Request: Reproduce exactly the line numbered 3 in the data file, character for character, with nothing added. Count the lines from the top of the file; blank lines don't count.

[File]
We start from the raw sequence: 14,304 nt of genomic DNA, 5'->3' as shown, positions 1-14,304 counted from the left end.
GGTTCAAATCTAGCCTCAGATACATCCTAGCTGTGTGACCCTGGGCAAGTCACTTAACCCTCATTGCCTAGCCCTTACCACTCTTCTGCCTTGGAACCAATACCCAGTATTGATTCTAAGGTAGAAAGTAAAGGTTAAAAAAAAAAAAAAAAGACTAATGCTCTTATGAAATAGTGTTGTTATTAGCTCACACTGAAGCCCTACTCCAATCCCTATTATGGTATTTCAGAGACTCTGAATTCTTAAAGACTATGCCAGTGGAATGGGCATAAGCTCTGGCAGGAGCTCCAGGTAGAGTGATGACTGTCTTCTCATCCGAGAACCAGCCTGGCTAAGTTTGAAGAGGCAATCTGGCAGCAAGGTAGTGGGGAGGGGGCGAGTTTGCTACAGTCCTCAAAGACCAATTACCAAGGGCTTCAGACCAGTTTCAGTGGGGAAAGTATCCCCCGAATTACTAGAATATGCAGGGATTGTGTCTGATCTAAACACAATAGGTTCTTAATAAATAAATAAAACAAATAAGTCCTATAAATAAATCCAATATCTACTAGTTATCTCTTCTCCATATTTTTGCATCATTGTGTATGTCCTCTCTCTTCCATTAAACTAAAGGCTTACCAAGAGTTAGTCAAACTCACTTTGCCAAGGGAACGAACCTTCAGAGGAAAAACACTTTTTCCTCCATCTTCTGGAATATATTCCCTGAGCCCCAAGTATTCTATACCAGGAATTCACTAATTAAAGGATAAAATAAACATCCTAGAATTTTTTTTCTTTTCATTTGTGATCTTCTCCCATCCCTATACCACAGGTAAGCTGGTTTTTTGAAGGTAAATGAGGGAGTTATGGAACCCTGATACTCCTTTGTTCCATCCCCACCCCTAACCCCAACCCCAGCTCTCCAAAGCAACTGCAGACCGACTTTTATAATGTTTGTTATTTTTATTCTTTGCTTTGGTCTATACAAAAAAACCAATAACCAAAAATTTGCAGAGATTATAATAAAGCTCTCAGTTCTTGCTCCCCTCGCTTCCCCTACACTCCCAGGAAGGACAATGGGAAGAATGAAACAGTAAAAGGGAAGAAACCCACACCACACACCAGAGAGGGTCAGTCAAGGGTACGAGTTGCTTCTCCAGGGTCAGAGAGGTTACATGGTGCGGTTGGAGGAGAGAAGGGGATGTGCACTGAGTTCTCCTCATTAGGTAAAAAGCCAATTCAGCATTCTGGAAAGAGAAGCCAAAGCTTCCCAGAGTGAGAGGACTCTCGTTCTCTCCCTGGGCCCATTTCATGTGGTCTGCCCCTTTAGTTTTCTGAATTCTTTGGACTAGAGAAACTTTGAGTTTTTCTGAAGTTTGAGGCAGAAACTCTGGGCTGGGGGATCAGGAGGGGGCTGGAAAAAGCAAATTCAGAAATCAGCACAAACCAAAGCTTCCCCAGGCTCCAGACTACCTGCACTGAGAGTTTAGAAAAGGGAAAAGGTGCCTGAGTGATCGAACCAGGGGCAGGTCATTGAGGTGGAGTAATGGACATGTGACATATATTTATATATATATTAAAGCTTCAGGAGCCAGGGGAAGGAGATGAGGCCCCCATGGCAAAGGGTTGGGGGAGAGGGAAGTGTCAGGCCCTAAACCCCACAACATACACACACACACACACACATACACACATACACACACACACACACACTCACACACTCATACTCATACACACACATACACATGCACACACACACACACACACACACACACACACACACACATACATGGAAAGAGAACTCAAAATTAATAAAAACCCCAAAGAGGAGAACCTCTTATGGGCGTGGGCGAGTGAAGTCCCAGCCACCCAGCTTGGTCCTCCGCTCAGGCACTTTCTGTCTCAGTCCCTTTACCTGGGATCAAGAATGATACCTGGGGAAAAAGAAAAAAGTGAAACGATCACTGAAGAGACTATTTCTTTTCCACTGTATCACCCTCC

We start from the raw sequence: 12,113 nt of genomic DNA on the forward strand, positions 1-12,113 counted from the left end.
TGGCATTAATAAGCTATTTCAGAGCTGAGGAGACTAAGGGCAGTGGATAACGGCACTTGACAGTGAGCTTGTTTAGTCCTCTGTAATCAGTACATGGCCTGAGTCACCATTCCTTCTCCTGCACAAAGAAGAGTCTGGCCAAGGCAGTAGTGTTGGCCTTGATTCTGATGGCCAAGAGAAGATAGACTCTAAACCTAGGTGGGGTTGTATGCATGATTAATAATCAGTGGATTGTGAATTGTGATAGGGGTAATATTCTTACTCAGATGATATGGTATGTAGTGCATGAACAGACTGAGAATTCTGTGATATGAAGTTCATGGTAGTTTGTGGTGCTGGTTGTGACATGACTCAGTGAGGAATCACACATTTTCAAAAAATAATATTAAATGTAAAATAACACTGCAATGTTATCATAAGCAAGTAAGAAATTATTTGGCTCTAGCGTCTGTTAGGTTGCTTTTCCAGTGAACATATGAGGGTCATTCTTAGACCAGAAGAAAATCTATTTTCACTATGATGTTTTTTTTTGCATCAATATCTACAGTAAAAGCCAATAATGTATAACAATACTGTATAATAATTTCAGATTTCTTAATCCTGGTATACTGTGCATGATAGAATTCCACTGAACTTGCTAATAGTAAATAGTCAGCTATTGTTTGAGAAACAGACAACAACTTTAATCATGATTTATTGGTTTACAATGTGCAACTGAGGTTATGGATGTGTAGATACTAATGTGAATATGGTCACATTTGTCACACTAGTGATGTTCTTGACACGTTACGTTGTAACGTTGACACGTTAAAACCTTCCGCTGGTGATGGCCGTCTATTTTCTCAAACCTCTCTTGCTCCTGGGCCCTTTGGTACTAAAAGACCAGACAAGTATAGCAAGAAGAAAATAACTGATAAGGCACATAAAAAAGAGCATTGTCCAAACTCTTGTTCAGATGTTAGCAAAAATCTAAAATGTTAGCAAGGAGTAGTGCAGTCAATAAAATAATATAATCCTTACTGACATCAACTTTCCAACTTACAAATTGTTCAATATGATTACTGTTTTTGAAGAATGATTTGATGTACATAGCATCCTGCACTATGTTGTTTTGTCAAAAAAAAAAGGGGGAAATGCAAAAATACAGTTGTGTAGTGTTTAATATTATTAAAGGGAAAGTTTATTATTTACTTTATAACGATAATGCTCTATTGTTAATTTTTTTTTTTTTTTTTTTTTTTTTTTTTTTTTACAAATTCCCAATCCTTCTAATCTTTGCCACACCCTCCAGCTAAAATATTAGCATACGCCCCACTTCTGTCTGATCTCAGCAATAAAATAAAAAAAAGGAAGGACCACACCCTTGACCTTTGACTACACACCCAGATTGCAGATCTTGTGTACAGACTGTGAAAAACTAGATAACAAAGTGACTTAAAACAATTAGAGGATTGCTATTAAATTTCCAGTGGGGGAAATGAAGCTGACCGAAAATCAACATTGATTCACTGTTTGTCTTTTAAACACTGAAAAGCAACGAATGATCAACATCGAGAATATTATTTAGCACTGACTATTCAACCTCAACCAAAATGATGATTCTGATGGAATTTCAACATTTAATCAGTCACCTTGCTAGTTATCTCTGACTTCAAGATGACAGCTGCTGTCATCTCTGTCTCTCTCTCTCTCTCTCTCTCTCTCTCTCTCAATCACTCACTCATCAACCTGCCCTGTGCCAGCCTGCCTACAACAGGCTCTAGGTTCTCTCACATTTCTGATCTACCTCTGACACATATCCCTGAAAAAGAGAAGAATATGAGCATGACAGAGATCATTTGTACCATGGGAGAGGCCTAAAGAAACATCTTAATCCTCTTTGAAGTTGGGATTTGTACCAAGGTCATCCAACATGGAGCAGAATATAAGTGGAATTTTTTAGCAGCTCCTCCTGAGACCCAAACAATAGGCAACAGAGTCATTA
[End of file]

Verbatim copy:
We start from the raw sequence: 12,113 nt of genomic DNA on the forward strand, positions 1-12,113 counted from the left end.